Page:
Wednesday, April 21, 2021

Why Republicans are afraid of the vote

Jennifer Rubin (WaPo) reports that Two stats show why Republicans are so fixated on suppressing the vote. Here are my takes on the essence of Rubin’s reasoning.

Why are Republicans so willing to incur the wrath of civil rights groups, to risk alienating college-educated voters and to alienate big business by engaging in flagrant voter suppression? Two statistics provide clarity.

The first comes from TargetSmart, a Democratic data firm that has compiled information on more than 98 percent of those who cast ballots last year from individual voter files. The firm finds: “Non-college educated whites dropped from 53.8% of the electorate in 2016 to 49.2% in 2020.” … TargetSmart’s chief executive, Tom Bonier, told me this means that non-college-educated Whites increased turnout over 2016, but just not as fast as other groups. In other words, the GOP is “running out” of non-college-educated Whites.

The second statistic behind the Republicans’ collective panic attack has to do with their solid core of supporters: White evangelical Christians. As I pointed out last month, Gallup finds that the percentage of those attending any religious institution has dropped below 50 percent, the first time in 80 years of its surveys. Churches are losing younger Americans at a remarkable rate … If Republicans cannot find enough non-college-educated Whites and, worse for them, cannot count on White evangelicals (more than 80 percent of whom voted for the MAGA party) to keep pace with the growth of nonreligious voters, their nativist party — driven by fears of an existential threat to White Christianity — will no longer be viable at the national level.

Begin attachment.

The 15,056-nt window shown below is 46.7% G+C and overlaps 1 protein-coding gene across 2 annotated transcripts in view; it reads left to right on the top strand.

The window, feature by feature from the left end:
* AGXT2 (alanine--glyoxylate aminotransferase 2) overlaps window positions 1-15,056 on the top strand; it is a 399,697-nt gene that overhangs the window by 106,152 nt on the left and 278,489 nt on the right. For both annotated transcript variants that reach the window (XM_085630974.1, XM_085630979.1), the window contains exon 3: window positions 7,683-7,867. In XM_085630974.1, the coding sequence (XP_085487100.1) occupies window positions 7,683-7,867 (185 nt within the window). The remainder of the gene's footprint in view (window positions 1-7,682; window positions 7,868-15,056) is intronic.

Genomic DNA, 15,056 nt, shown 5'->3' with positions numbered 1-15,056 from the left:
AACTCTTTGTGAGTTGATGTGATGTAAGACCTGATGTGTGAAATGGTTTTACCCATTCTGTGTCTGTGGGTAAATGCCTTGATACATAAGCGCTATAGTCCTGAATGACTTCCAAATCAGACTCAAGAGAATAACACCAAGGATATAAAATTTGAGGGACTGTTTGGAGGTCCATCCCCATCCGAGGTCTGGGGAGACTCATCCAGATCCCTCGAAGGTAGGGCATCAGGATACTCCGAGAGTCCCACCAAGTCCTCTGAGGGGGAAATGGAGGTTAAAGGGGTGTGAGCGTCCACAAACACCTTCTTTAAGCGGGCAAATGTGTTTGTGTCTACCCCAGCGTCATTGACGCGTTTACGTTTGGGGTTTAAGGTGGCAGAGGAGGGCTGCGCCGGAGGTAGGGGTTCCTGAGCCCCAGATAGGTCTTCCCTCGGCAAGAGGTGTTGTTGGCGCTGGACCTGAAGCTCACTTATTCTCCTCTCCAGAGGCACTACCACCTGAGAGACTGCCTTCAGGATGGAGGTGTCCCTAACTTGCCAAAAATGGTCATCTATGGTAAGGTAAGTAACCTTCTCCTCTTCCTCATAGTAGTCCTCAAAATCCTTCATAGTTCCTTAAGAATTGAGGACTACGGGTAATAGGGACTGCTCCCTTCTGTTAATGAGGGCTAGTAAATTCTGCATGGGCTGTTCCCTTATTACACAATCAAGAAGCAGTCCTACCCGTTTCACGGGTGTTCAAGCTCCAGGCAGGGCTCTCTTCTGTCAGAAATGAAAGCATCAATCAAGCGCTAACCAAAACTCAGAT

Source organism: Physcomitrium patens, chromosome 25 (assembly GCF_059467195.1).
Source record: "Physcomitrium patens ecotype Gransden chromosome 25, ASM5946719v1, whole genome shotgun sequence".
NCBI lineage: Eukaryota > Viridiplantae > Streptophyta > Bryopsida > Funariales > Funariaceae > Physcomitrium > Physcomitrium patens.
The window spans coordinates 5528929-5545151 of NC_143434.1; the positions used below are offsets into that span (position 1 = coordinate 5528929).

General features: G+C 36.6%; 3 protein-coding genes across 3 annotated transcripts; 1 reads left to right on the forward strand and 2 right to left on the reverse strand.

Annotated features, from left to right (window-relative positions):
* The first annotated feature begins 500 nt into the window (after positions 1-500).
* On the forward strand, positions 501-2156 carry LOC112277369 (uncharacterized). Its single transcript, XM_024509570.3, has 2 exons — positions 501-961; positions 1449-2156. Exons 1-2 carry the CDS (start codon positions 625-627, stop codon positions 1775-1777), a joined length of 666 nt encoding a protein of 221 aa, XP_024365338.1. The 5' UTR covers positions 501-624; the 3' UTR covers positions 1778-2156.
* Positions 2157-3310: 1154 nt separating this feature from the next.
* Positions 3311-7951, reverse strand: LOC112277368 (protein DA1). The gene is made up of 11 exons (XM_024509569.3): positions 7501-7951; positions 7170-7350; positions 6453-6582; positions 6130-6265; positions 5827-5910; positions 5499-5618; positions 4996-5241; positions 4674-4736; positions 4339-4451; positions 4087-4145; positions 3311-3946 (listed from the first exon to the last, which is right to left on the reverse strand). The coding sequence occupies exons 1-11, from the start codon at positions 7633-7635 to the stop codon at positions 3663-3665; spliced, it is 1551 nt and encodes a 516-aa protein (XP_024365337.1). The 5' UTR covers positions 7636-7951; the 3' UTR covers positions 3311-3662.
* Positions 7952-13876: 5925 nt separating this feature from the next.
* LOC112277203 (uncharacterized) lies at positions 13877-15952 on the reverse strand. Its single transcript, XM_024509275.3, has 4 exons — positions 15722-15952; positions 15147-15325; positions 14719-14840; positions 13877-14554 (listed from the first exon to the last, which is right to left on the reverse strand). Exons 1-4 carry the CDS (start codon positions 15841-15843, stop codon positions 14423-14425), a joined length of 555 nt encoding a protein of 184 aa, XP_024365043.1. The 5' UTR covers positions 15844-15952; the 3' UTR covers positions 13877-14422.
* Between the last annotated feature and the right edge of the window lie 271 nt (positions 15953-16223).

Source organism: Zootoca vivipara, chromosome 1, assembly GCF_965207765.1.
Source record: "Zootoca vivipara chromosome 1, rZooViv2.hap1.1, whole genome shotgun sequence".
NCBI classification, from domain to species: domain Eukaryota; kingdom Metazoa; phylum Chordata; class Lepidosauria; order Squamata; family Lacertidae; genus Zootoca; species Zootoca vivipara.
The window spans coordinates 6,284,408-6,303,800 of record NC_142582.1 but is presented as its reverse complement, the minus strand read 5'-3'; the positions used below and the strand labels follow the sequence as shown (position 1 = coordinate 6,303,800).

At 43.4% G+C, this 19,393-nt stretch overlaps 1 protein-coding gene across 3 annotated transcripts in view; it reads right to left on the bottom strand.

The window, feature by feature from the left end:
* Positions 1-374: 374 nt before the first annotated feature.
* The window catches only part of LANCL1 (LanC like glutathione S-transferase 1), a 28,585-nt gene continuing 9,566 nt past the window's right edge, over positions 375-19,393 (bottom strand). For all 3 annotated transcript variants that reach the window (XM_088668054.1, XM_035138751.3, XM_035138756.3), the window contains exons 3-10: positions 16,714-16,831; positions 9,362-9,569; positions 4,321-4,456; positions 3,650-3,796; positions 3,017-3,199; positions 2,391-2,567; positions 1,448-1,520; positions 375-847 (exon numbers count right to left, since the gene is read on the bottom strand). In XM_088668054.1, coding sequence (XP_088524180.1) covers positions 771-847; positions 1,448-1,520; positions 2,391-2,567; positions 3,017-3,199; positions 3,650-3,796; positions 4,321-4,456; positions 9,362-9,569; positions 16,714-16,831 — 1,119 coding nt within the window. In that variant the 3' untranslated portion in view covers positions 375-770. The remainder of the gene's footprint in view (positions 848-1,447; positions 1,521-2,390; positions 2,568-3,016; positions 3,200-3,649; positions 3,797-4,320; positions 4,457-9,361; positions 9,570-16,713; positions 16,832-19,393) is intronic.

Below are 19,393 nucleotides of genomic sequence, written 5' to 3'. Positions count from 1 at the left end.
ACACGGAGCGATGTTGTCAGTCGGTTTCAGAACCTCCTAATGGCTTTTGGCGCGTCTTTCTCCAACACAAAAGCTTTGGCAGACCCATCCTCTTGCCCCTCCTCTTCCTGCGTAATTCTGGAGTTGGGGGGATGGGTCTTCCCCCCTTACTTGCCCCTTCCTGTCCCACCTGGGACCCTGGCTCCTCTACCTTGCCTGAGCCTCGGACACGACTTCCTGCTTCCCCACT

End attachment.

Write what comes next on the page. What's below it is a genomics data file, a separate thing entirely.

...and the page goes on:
[So …] Republicans, in essence, are trying to eke out as many election cycles as they can with its shrinking base. Deathly afraid of alienating the most rabid MAGA supporters, they continue to stoke racial resentment, fear of immigrants and bizarro conspiracy theories — all of which push away non-Whites, women, college-educated voters and younger voters. In sum, Republicans’ base is vanishing and they haven’t the slightest idea what to do about it — other than a possibly self-destructive effort to disenfranchise voters.

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